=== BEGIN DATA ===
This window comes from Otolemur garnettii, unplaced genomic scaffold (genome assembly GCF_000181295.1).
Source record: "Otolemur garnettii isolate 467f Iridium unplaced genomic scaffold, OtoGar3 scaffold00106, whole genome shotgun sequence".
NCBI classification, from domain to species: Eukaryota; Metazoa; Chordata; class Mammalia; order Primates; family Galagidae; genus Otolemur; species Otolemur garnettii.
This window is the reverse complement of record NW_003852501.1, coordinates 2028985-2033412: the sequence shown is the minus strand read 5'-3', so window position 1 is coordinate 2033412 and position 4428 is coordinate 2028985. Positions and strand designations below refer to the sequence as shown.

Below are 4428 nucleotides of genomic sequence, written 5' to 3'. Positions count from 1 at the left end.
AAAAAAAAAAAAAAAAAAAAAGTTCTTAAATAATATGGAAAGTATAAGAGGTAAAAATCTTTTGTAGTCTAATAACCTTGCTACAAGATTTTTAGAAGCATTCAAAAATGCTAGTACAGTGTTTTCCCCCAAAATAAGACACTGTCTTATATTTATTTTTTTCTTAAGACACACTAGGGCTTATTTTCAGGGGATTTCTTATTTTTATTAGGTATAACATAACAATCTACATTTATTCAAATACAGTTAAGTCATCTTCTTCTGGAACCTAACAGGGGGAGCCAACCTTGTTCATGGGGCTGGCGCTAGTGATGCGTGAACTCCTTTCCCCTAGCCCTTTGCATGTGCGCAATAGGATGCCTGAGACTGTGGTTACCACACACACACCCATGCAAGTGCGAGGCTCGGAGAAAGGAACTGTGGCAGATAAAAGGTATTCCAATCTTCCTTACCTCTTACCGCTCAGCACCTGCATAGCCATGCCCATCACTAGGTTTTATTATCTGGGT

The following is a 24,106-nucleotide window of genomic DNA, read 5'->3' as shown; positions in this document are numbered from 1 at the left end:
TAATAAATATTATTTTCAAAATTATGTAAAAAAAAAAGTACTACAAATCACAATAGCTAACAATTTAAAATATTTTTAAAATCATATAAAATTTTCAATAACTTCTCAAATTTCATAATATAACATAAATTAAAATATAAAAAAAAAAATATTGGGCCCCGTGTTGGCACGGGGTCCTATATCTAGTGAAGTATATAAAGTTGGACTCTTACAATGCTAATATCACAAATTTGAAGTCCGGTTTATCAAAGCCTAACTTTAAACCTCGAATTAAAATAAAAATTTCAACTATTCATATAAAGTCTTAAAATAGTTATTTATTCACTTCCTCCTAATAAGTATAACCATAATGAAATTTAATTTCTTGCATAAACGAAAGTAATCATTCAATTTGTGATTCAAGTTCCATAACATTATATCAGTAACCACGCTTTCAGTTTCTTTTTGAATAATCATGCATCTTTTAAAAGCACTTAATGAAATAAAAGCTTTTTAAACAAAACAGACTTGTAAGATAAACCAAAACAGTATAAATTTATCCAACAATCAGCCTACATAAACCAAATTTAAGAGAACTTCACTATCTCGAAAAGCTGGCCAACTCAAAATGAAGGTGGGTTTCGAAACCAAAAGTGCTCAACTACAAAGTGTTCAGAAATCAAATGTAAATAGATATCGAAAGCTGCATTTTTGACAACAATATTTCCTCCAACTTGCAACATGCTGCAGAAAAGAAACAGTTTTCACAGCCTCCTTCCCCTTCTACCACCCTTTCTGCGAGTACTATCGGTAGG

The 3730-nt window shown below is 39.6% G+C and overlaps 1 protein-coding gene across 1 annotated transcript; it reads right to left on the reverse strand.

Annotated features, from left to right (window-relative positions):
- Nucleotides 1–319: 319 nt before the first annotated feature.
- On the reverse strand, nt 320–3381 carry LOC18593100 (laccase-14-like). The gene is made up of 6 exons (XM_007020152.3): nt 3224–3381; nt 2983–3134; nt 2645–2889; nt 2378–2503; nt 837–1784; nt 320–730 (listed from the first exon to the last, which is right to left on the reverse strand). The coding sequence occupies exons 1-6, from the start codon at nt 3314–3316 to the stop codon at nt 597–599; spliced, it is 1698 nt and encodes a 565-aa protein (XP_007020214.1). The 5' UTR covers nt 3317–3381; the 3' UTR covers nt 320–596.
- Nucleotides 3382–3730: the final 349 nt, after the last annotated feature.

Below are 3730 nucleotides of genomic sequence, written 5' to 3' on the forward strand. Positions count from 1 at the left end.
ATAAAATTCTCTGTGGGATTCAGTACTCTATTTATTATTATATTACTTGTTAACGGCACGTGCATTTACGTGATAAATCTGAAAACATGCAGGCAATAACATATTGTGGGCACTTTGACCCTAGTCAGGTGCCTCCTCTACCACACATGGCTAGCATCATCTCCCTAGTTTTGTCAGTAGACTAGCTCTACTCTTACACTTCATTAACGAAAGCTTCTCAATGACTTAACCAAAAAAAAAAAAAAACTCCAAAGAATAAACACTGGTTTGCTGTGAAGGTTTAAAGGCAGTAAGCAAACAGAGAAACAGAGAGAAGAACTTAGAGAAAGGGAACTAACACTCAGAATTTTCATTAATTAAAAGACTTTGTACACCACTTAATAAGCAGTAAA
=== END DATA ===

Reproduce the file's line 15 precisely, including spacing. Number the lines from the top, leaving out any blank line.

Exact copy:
ATAAAATTCTCTGTGGGATTCAGTACTCTATTTATTATTATATTACTTGTTAACGGCACGTGCATTTACGTGATAAATCTGAAAACATGCAGGCAATAACATATTGTGGGCACTTTGACCCTAGTCAGGTGCCTCCTCTACCACACATGGCTAGCATCATCTCCCTAGTTTTGTCAGTAGACTAGCTCTACTCTTACACTTCATTAACGAAAGCTTCTCAATGACTTAACCAAAAAAAAAAAAAAACTCCAAAGAATAAACACTGGTTTGCTGTGAAGGTTTAAAGGCAGTAAGCAAACAGAGAAACAGAGAGAAGAACTTAGAGAAAGGGAACTAACACTCAGAATTTTCATTAATTAAAAGACTTTGTACACCACTTAATAAGCAGTAAA